It was produced by the Kaiser Family Foundation and the Joint United Nations Programme on HIV/AIDS (UNAIDS), available to the Ghana News Agency.
This marks the second successive year of declines, and is the lowest level since 2010.
The decrease stems from actual cuts in funding (accounting for an approximate net 50 per cent of the decline), exchange rate fluctuations (20 per cent), and the timing of US contributions to the Global Fund to Fight AIDS, Tuberculosis and Malaria (30 per cent), due to US law that limits its funding to one-third of total contributions to the Global Fund.
In 2016, bilateral funding decreased by slightly more than $100 million, falling for nine of 14 donors profiled (seven of which declined in currency of origin).
Multilateral contributions fell by $400 million. As noted above, some of this was due to US legislative limitations on Global Fund contributions.
However, some was due to donor decisions to front-load their funding early in the 2014-2016 Global Fund pledge period.
“AIDS investments provide exceptional value for money. We have wisely invested in providing life-saving HIV treatment and prevention services for millions of people and are seeing the results of those investments today,” said Michel Sidibé, UNAIDS Executive Director.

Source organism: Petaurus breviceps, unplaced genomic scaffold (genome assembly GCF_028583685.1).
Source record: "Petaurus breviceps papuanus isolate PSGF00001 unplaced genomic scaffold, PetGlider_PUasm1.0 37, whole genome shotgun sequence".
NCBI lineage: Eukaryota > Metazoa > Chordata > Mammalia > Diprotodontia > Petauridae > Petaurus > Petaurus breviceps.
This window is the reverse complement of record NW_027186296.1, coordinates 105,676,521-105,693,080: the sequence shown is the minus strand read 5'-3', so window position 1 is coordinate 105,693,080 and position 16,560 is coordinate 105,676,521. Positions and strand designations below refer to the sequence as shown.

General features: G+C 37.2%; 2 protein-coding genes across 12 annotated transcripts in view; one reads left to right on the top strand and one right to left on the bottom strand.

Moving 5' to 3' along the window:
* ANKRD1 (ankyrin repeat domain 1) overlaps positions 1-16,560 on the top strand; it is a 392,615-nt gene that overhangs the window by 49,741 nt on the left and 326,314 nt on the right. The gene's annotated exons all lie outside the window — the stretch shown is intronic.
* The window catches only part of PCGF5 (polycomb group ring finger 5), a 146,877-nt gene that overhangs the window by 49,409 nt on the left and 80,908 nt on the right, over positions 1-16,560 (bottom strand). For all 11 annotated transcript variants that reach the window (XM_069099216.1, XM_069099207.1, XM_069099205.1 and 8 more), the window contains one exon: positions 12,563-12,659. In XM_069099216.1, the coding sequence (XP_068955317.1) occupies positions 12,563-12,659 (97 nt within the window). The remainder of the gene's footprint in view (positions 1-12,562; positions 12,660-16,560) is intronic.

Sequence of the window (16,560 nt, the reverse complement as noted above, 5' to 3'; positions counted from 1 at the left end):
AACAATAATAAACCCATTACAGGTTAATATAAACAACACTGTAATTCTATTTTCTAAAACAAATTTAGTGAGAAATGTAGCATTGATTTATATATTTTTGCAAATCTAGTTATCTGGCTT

“Declining international resources will hamper our ability to reach the 17 million people who still need treatment.”
“Donor government funding for HIV continues to be on the decline,” said Kaiser Family Foundation Vice President Jen Kates, Director of Global Health and HIV Policy.
“Recent proposed cuts from the US, amidst other competing demands on donor budgets, will likely contribute to an ongoing climate of uncertainty around funding for HIV going forward.”
The US continued to be the largest donor to HIV efforts, providing $4.9 billion in 2016, followed by the UK, France, the Netherlands, and Germany. When standardized by size of its economy, however, the US ranked third.
The new report, produced as a partnership between the Kaiser Family Foundation and UNAIDS, provides the latest data available on donor government funding based on data provided by governments.
It includes their bilateral assistance to low- and middle-income countries and contributions to the Global Fund, as well as Unitaid.
“Donor government funding” refers to disbursements, or payments, made by donors. Donor contributions to multilateral organizations are counted as part of their disbursements.